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Stories from childhood inspire Omaha woman to pursue career in nursing

Stories from childhood inspire Omaha woman to pursue career in nursing

NICU nurse

Petra Kranda checks in on a baby in the neonatal intensive care unit at Methodist Women's Hospital. Kranda, a nurse, spent nearly three months in the NICU with her twin sister when they were born. Hearing stories from her time in the NICU inspired Kranda's career path.

Petra Kranda’s early days in the neonatal intensive care unit inspired her career.

The 25-year-old Omahan and her twin sister spent nearly three months in the NICU after they were born. Years of hearing her parents talk about the experience and the nurses led Kranda to follow the same career path.

Now, Kranda works in the NICU at Methodist Women’s Hospital, where she often shares her story with parents.

“I’m a huge believer that everything happens for a reason,” the nurse said. “It’s kind of crazy how all of that worked out.”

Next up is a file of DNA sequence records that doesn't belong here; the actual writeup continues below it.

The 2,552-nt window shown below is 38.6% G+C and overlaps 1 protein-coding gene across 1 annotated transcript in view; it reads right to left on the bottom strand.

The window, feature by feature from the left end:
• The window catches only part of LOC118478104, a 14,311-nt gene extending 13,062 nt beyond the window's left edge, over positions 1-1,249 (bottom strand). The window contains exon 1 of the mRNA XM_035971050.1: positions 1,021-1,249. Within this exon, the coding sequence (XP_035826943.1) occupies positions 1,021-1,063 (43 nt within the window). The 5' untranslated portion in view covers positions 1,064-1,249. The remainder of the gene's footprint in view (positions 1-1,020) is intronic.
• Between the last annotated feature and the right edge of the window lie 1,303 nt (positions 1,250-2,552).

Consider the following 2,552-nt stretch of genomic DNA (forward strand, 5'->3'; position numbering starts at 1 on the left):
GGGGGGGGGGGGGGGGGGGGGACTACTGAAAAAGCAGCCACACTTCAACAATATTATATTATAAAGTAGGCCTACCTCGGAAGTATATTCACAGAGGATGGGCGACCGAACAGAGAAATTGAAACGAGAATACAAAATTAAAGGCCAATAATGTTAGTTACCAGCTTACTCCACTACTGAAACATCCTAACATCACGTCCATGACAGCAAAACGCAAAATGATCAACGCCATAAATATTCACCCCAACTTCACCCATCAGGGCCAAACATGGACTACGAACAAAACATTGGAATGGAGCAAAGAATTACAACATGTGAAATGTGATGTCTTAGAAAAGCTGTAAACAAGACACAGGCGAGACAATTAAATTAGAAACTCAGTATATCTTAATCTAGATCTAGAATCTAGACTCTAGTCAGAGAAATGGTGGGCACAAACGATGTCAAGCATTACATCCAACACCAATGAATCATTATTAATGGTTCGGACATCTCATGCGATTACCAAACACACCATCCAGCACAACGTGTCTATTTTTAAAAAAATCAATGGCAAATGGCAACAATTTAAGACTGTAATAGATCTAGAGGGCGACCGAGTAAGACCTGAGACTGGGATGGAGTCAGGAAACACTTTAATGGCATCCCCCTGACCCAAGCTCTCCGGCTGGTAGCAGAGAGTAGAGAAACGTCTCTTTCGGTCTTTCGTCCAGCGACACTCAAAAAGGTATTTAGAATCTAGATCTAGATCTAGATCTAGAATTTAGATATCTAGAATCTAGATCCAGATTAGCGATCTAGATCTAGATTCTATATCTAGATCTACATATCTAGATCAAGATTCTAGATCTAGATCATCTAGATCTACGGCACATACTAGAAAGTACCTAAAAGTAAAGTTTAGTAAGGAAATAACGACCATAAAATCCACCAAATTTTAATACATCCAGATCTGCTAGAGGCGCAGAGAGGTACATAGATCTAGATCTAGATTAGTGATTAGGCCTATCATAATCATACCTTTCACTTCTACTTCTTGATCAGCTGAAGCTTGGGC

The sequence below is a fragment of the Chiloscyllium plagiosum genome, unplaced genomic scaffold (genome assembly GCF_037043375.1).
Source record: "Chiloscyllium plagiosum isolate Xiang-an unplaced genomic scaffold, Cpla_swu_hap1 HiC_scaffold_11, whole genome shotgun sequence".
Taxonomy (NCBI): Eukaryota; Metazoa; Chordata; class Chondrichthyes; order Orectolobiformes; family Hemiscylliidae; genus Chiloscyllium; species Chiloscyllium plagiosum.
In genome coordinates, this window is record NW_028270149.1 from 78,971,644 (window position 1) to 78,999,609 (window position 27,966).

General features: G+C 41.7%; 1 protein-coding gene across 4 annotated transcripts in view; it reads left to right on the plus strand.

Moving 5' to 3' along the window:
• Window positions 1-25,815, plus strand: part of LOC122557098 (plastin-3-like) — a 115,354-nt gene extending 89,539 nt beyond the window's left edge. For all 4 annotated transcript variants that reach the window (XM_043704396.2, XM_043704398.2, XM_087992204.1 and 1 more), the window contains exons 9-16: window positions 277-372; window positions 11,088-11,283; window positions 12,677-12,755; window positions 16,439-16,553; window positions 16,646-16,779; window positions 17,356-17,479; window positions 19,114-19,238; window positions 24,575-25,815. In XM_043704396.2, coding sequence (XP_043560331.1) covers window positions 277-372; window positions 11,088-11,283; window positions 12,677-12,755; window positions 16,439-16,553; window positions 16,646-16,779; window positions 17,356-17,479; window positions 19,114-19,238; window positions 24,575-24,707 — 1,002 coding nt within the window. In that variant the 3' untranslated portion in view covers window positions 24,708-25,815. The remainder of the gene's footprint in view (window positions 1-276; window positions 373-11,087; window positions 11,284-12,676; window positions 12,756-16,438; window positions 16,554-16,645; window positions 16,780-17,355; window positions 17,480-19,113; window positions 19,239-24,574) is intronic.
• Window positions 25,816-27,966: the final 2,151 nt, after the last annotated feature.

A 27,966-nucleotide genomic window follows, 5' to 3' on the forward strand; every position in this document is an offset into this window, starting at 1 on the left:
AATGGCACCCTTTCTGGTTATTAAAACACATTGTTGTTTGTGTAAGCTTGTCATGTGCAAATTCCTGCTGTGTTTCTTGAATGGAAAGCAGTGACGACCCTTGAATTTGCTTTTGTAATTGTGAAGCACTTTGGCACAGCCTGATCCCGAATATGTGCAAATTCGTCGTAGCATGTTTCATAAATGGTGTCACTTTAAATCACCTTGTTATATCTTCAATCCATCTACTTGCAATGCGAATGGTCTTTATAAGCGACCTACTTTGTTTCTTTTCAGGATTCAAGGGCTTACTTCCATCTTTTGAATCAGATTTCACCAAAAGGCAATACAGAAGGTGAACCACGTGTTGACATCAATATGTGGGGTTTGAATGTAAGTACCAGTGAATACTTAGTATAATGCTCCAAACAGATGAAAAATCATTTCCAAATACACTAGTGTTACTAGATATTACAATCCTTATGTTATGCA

This month, Kranda will reunite with some of the NICU graduates she’s cared for in the last year. The Omaha hospital will hold its annual NICU reunion on Aug. 27.

The superhero-themed reunion is open to all of the hospital’s NICU graduates. They’re invited to parade from the hospital at 1:30 p.m. to West Dodge Station Elementary School for refreshments, activities and socializing.

Kranda and her twin sister, Adelaide McDonald, were in the NICU at the then-called Bergan Mercy Medical Center nearly 25 years ago. They were delivered at 30 weeks because of twin-to-twin transfusion syndrome. The condition occurs during a twin pregnancy when blood moves from one twin to the other while in the womb.

Because a baby is in the NICU, doesn’t mean they’ll develop lasting effects, Kranda said. As a child, her sister attended speech therapy to correct the way she pronounced the letter R. Otherwise, neither had effects of prematurity.

Kranda often shares that story with parents, especially parents of multiples. It’s reassuring, she said, for moms and dads at the hospital to talk to a former NICU baby, now grown up and healthy.

“When my mom and dad talk, they say how reassured they were to leave their babies there,” Kranda said. “If I’m able to help someone’s mom or dad and give them peace of mind, that’s amazing.”

kelsey.stewart@owh.com, 402-444-3100, twitter.com/kels2

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